The Paper-Based Eurasian Union - Digest of Belarusian Analytics
Belarusian analysts discuss new integration initiatives in the post-Soviet Space and the promise of Europe's Eastern Partnership. Other topics include Mink Gay Pride 2011, the profile of an average internet user in Belarus and the effect of proposed legislation amendments targeting NGOs and foreign aid.
The paper-based Eurasian Union. Andrei Fyodarau analyzes Vladimir Putin and Alyaksandr Lukashenka's recent articles on the creation of the Eurasian Union. Fyodarau thinks that at the basis of the Eurasian Union initative is the Lukashenka ,
Summit of the Eastern Partnership and Belarus: Nothing for Nothing Aalyst Dzianis Melyantsou thinks that the Eastern Partnership fails to offer the stimuli necessary for the Belarusian authorities to embark upon reforms. The financial and other possibilities of the EaP remain very much limited. He thinks that there is little chance Belarus will withdraw from the Eastern Partnership because of the potential significance of Minsk’s engagement in the partnership program with the European Union and the need to counterweigh pressures from Moscow.
Belarusian opposition is to be cooked like a frog. Political columnist Pavlyuk Bykovsky and human rights defender Vladimir Labkovich comment on the recent amendments to the legislation. Bykovsky is inclined to not overstate the real effect of the "anti-revolutionary package", since much of the amendment follows the existing rules. According to Labkovich, the situation is fraught as it marks the final reduction of political alternatives and the transition of civil society structures into an underground dissident movement.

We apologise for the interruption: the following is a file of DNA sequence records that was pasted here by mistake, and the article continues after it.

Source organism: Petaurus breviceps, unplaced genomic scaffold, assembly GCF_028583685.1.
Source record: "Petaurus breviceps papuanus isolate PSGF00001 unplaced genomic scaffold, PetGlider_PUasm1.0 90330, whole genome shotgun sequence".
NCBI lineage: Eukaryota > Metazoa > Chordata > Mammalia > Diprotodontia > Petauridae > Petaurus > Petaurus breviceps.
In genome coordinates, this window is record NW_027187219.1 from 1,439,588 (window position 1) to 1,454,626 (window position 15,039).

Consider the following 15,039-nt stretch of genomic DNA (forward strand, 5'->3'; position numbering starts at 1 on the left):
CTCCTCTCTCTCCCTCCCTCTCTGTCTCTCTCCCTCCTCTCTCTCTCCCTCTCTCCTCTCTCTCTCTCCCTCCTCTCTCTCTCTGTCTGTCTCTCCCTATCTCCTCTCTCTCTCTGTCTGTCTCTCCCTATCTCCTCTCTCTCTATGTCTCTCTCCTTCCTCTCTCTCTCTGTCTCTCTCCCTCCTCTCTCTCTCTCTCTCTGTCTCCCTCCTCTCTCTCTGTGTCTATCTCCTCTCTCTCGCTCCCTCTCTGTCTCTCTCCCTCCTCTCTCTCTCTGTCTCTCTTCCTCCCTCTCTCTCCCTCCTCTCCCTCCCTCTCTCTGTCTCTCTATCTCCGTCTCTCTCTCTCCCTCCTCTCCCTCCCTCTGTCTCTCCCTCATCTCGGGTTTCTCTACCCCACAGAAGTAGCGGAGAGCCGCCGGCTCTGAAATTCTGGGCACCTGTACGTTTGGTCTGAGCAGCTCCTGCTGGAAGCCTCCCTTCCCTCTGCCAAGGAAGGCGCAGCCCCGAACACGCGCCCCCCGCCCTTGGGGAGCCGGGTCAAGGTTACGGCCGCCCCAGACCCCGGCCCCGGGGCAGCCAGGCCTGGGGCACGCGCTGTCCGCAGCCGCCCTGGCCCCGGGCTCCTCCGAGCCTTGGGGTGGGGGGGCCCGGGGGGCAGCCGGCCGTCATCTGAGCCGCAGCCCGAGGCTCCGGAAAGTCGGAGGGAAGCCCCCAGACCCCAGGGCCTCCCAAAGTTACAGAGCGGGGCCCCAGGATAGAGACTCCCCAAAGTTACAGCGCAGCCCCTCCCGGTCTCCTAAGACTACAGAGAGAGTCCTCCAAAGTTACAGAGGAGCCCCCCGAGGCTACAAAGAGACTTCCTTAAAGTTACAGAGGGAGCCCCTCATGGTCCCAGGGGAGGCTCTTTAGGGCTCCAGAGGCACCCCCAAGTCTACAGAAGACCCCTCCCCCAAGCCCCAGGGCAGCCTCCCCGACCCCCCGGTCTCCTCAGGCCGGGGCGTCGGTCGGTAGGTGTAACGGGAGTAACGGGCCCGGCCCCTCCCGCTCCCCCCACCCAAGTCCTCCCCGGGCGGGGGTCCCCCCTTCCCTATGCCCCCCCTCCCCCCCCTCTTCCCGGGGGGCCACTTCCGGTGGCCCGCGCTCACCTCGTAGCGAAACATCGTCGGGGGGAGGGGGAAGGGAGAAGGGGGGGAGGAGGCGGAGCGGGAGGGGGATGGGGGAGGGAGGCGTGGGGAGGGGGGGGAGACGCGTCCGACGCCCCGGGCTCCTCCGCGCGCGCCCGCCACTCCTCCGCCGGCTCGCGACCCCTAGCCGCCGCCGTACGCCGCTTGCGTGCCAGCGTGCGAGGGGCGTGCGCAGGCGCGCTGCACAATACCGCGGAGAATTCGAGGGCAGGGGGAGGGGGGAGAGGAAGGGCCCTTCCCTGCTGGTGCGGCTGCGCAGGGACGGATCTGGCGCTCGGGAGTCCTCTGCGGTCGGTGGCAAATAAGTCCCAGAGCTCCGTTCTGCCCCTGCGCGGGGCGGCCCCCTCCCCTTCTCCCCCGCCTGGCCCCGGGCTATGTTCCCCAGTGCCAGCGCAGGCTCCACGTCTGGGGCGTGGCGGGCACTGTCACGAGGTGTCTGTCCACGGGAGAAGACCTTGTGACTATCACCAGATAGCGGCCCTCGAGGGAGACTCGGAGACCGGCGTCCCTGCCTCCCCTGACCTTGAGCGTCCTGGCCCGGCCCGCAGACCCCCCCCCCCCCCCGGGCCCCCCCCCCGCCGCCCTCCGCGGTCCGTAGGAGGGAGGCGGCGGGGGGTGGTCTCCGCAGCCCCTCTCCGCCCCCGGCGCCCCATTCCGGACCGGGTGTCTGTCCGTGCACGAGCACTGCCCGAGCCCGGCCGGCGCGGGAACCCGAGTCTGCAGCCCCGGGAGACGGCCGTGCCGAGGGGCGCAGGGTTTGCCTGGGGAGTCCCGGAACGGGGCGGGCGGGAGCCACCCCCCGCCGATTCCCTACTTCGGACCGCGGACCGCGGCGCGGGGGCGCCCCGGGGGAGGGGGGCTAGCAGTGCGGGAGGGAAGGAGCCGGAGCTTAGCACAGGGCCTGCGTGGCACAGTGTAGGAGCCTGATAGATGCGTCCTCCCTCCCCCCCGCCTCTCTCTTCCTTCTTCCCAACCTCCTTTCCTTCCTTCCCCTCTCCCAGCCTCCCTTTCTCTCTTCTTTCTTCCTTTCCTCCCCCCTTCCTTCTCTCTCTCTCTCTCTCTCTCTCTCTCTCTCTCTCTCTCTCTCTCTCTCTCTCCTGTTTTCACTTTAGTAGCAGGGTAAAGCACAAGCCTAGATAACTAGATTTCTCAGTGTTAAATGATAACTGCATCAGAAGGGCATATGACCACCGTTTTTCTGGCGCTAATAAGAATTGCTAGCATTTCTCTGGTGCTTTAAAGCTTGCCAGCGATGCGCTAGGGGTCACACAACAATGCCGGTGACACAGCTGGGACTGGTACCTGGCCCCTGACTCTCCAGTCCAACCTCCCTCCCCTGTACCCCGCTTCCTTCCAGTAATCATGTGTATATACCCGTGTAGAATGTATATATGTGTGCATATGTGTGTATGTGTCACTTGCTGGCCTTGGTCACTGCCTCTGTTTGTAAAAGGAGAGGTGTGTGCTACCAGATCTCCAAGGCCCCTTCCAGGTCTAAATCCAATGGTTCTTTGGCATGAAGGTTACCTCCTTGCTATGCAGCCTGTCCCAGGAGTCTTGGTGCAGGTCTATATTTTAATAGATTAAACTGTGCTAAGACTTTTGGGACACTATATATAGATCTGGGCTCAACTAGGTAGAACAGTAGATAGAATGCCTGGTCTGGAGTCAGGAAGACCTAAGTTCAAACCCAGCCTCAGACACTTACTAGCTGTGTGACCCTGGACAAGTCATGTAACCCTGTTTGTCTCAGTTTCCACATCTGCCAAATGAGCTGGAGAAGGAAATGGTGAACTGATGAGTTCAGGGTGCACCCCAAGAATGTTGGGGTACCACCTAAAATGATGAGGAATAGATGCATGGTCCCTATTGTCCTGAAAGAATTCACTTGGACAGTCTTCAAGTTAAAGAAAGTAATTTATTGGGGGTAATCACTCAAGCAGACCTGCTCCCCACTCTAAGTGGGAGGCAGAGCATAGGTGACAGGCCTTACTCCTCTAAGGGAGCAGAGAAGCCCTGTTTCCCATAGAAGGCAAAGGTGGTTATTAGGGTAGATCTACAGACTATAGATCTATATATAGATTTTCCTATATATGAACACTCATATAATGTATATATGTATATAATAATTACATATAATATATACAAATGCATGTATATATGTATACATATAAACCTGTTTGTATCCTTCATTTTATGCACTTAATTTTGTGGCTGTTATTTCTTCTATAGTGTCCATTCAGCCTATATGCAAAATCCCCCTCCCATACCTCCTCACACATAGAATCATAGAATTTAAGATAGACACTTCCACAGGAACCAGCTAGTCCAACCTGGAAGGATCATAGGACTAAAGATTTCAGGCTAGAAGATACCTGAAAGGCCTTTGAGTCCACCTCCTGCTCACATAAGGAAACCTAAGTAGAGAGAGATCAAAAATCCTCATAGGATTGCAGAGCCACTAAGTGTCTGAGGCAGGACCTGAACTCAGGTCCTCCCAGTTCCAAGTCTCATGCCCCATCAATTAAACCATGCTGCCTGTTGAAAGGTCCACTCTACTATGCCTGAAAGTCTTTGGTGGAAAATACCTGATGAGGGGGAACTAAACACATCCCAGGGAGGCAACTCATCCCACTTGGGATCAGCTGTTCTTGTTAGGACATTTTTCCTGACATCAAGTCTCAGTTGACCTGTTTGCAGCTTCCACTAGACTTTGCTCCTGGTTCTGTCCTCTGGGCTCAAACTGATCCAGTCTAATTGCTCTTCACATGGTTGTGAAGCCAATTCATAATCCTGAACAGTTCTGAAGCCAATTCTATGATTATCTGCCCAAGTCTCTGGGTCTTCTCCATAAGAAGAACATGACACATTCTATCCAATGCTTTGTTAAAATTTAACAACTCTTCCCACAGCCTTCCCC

Olga Smolianko: freedom of association depends on the will of state. A lawyer and expert in the field of freedom of association, Director of the Legal Transformation Center Olga Smolianko reflects on the problems existing in the registration system for public associations. The process of establishment and registration in very difficult in practice and often differs from the law in the books. Belarusian legislation imposes criminal liability for organizing and participating in the activities of unregistered organizations. Although the authorities rarely invoke this article, many activists and initiatives are under constant threat of criminal prosecution. Even registration of an organization abroad is not an absolute defense against it.
Who uses the Internet in Belarus? The European Radio for Belarus along with Mikhail Doroshevich, Head of Gemius-Belarus, have composed a portrait of a Belarusian internet user. 33% of Belarusian internet users live in Minsk. The most active group are users of 25-34 years (28%), who make up 34% of all views and spend 33% of their time on the web. The most popular websites in Belarus include portal tut.by and social networks vkontakte.ru and odnoklassniki.ru.
Belarus Digest prepared this overview on the basis of materials provided by Pact. This digest attempts to give a richer picture of the recent political and civil society events in Belarus. It often goes beyond the hot stories already available in English-language media.